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What is selectivity of bromine?

What is selectivity of bromine?

For bromination, the reaction is selective for secondary C-H over primary C-H by a factor of 97/(3/3) = 97 to 1. Wow!!!

Which is more selective chlorination or bromination?

Reason: Bromination of alkane is highly selective compared to chlorination reaction.

What is selectivity in halogenation?

Radical halogenation is selective for the most substituted C-H. More Substituted Radicals Are More. Stable (by Hyperconjugation)

What is the selectivity ratio of chlorine?

This gives us a ratio of 55:15 , or 3.66. So for this reaction, the free radical chlorination of propane at 25°C, chlorine is 3.66 times more selective for secondary hydrogens than for primary hydrogens.

Why is bromination highly selective?

Bromination of alkanes occurs by a similar mechanism, but is slower and more selective because a bromine atom is a less reactive hydrogen abstraction agent than a chlorine atom, as reflected by the higher bond energy of H-Cl than H-Br.

What is selectivity in chemistry?

The recommended definition of Selectivity is: Selectivity refers to the extent to which the method can be used to determine particular analytes in mixtures or matrices without interferences from other components of similar behavior.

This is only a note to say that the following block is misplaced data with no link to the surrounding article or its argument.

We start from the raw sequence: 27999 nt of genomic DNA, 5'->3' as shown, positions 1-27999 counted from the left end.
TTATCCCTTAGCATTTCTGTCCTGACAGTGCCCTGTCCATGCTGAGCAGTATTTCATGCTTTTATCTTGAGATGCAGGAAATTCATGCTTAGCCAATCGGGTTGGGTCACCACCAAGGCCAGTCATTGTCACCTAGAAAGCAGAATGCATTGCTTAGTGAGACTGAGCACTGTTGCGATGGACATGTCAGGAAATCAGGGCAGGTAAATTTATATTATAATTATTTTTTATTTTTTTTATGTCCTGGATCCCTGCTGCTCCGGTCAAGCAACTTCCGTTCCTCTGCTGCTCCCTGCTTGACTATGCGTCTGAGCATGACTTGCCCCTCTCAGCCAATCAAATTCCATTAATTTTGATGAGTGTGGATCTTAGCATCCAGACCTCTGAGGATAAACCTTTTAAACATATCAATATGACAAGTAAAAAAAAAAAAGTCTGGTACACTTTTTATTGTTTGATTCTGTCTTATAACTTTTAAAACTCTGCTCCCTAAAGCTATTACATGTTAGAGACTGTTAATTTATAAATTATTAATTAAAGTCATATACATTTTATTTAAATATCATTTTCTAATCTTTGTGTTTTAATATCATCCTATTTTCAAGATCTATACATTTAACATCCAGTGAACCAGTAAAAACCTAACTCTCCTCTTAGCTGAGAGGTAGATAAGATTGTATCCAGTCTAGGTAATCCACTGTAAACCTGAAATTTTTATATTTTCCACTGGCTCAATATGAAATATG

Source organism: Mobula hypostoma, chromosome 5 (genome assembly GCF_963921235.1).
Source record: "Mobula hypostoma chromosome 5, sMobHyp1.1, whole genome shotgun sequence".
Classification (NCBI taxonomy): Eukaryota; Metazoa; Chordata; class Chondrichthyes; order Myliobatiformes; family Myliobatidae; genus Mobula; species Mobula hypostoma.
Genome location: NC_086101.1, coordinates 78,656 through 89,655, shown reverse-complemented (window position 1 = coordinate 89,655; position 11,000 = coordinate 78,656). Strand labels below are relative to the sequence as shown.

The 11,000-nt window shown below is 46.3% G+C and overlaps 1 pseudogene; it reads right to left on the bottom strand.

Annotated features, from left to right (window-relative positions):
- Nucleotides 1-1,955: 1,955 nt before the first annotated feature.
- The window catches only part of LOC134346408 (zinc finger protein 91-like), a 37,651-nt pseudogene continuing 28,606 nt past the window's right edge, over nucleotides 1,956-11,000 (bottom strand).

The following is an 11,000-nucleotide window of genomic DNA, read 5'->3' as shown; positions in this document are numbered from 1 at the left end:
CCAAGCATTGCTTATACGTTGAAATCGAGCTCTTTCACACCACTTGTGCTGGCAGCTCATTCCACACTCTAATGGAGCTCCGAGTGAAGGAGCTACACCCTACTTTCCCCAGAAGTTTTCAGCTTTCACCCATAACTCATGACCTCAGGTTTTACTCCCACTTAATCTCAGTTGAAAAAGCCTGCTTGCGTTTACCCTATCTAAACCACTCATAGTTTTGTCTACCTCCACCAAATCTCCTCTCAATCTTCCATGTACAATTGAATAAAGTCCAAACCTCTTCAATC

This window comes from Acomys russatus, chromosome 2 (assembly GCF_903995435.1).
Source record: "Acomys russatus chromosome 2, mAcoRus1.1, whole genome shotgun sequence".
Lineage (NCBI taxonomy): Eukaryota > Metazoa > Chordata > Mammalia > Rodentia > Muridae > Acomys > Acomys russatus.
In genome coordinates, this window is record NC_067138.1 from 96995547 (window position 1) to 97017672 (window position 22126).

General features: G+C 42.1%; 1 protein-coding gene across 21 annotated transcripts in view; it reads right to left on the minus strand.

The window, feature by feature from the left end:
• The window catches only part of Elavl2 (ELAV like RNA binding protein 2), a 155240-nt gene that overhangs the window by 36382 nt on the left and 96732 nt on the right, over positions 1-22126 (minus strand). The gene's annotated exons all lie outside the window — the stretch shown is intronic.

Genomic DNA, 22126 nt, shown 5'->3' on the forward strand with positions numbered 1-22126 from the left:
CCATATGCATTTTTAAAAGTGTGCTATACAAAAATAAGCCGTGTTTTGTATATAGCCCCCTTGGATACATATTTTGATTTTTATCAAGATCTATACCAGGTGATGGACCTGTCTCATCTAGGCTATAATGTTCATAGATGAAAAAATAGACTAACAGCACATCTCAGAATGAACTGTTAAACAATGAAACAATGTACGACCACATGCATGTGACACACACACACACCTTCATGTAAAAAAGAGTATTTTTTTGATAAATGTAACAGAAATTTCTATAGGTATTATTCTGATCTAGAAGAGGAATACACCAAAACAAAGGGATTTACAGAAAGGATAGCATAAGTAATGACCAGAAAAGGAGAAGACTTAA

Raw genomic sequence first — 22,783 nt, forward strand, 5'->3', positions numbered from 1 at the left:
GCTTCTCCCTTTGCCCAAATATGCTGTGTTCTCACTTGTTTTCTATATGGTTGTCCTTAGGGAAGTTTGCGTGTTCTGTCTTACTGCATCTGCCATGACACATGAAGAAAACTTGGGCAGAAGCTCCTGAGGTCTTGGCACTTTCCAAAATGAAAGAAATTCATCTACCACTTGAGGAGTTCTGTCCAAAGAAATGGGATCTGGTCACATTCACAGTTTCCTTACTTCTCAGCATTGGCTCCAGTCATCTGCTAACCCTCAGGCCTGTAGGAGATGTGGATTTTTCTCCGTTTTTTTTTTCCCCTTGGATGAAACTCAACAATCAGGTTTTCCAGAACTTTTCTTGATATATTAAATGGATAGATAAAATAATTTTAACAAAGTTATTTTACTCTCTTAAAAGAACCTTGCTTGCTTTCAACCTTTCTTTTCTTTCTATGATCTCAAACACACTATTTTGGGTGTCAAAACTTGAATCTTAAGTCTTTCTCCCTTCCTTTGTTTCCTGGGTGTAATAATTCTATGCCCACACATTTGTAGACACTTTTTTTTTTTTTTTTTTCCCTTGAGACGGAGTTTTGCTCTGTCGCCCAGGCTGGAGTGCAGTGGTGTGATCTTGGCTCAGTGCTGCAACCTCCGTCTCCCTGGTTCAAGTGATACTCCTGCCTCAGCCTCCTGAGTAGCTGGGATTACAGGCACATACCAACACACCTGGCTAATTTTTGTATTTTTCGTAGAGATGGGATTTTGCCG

Why is bromine so selective?

Why chlorination is faster than bromination?

Chlorination is faster than bromination because chlorine is more reactive.

Why is bromine highly selective?

What do you mean by reactivity and selectivity?

In chemistry the reactivity–selectivity principle or RSP states that a more reactive chemical compound or reactive intermediate is less selective in chemical reactions. In this context selectivity represents the ratio of reaction rates.

How do you find the selectivity factor?

It is generally calculated by k’ = (tR – tM)/tM = tR’/tM. g) The selectivity factor (α) of a column for two analytes (A eluting before B) is given by α = KB/KA = k'(B)/k'(A) = tR'(B)/tR'(A).

What are the four types of selectivity?

Terms in this set (4)

  • Selective Exposure. Choosing media channels that are in agreement with your worldviews and ignoring those that don’t.
  • Selective Attention. People tend to pay attention to parts of a message that fits their worldviews and avoid those they don’t.
  • Selective Retention.
  • Selective Perception.

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